Eric Schlosser begins his account of the American fast food industry by focusing on one region of the United States in particular: Colorado’s “Front Range,” or a group of cities including Denver, Colorado Springs, and Fort Collins, just east of the Rockies. Schlosser believes that this expanding, suburbanized region of the Mountain West is an emblem of late 20th-century economic growth, and the problems that go along with that growth.
Although Schlosser’s account attempts to describe the attitude of all—or a great many—Americans toward fast food, and the impact of fast food on all Americans’ eating, Schlosser chooses to set his narrative in a particular place. This allows Schlosser to track, within a relatively small geographic area, a cross-section of society as it relates to food production.
Schlosser notes that the Cheyenne Mountain Air Force Station, near the Front Range, is one of the most technologically advanced military installations in the world, hidden in the mountains, known only to select government employees with high-level security clearances. Yet there, like many, many other places of work, employees still order pizzas from Domino’s, and burgers from Burger King. This station relies on the same kinds of fast food eaten down the road, by men, women, and children from all walks of life.
Behind Schlosser’s account of the US food production industries is a larger, sometimes implicit critique of how power—economic and political power—shapes Americans’ lives. McDonald’s and other fast food companies are enormous businesses with impressive buying power that gives them the ability to affect large portions of the American economy—and Schlosser makes plain that the relationship between the American food industry and the US government is a complex and important one.
Schlosser writes that “this is a book about fast food, the values it embodies, and the world it has made.” He vows to trace the impact of fast food companies both “backward” and “forward” in the food chain—from the farmers who raise steer and grow potatoes, to the agribusinesses that process the food, to the restaurants like McDonald’s that sell it, to the consumers who eat it.
This “backward and forward” movement will be important to Schlosser throughout the book, as he moves from individual cases (Hank, or Kenny, in later chapters) to larger, “institutional” biographies, which chart how companies come into being and grow.
Schlosser begins by focusing on McDonald’s—to many, the symbol of American fast-food culture. McDonald’s is, as Schlosser writes, one of the largest companies in America, one of the largest retail property owners, and one of the major buyers of meat, bread, and potatoes. The techniques McDonald’s developed to make money from the sale burgers and fries—ideas like the franchising of stores, or the speeding-up of the food assembly process—have swept across the fast-food industry, into Taco Bells, Wendy’s, Burger Kings, pizza chains, and every other imaginable type of food.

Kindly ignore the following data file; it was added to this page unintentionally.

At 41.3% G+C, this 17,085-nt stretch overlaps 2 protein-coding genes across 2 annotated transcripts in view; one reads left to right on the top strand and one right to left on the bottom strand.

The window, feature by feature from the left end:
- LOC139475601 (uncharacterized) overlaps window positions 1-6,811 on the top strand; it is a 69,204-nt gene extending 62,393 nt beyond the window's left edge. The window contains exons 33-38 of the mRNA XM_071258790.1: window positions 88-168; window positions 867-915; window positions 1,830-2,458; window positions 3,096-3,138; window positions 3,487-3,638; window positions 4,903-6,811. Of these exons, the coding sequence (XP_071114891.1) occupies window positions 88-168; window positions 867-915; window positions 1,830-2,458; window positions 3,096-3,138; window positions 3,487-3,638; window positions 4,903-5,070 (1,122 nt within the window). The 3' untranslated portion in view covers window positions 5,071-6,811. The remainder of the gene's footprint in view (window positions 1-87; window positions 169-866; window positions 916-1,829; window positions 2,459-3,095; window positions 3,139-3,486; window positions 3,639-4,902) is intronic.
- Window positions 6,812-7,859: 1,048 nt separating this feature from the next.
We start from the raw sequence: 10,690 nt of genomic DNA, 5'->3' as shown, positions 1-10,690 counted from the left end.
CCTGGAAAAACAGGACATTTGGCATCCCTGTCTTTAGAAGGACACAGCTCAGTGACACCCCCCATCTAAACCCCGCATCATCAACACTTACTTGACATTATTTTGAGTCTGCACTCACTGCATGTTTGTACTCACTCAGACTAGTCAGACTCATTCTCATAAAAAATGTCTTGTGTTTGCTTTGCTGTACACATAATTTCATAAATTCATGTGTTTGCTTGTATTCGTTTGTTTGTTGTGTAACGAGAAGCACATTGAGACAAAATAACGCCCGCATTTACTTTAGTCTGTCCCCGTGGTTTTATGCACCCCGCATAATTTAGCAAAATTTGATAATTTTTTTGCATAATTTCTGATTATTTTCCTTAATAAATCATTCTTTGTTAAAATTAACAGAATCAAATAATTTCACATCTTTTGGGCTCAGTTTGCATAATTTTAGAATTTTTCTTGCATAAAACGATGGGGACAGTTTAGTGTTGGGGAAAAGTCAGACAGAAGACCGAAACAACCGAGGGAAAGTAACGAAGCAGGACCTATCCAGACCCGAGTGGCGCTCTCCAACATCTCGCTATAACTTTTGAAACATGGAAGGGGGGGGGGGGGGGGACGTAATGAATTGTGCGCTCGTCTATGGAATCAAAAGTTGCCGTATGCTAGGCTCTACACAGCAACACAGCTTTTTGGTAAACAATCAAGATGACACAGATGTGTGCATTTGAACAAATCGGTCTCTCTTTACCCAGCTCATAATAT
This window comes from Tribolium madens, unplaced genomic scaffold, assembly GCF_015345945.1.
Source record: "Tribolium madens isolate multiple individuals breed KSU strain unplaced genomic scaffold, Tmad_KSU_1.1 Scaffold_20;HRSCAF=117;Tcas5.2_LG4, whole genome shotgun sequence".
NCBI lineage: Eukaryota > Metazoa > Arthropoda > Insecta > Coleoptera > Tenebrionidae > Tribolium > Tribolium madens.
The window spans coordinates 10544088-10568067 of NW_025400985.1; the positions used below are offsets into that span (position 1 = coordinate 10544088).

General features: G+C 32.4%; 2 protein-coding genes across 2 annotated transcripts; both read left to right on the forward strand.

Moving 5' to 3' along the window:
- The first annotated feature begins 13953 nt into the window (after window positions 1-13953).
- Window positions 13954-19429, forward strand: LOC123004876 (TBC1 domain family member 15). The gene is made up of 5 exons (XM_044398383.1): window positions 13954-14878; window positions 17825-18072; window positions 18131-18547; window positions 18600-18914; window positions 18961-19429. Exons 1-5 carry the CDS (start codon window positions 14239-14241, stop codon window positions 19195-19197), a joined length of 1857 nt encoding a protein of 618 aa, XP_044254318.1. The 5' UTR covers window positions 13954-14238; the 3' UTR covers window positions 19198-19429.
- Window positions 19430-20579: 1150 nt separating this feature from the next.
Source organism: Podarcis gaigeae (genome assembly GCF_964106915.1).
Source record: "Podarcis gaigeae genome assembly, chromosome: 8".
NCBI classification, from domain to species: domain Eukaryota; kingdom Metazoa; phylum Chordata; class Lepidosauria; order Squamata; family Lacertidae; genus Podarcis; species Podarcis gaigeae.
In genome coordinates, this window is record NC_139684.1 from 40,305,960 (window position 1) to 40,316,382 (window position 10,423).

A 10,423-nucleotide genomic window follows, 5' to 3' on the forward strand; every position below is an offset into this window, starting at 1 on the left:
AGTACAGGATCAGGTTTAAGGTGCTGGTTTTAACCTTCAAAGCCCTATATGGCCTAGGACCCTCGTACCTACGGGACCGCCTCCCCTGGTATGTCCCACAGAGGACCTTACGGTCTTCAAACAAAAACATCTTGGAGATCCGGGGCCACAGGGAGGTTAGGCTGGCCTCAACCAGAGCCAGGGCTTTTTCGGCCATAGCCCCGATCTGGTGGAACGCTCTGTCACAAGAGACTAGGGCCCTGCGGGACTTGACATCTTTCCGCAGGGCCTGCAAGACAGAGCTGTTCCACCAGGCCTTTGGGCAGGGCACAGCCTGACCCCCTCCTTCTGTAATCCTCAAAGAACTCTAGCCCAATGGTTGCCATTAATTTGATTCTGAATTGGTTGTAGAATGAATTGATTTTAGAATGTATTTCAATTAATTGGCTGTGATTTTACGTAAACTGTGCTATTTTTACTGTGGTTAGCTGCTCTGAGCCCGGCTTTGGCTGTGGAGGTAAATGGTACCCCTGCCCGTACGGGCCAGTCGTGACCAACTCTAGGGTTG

For Schlosser, McDonald’s serves two purposes. It is, on the one hand, a very sensible subject for any treatment of the American food industry, as its buying power is vast, and its franchises are located in all fifty states. But McDonald’s, in addition to being an economic force, is itself a potent symbol—of the way Americans eat, and of the new “efficiencies” that have drastically altered our relationship to food.
Schlosser notes that he is not interested in making fun of, or writing judgmentally of, people who consume fast food—who often, though certainly not always, are people in lower-middle or working class families. Instead, Schlosser wants to write a history of American fast food in the 20th century that is also a history of larger social and economic processes in this country. Schlosser sees the rise of American fast-food culture as complementing the growth of the automobile, the rise of standardization and automation across industries, the defeat of Democratic Great Society ideals (and their replacement with notions of individual autonomy and corporate deregulation, often associated with Republicans), and the prevalence of suburbs as the primary unit of demographic organization in this country.
An important point. Some might approach Schlosser’s text thinking that he is critiquing Americans’ reliance on fast food, or their inability to differentiate good, “local” food from “bad,” mass-produced food. But throughout the book Schlosser acknowledges the immense appeal of hamburgers and fries. And he does not consider the explosion of fast food in American to be a sign of “weakness” on the part of lazy consumers. Instead, Schlosser sees fast food as a manifestation of the capitalist values that have shaped America since the end of the Second World War.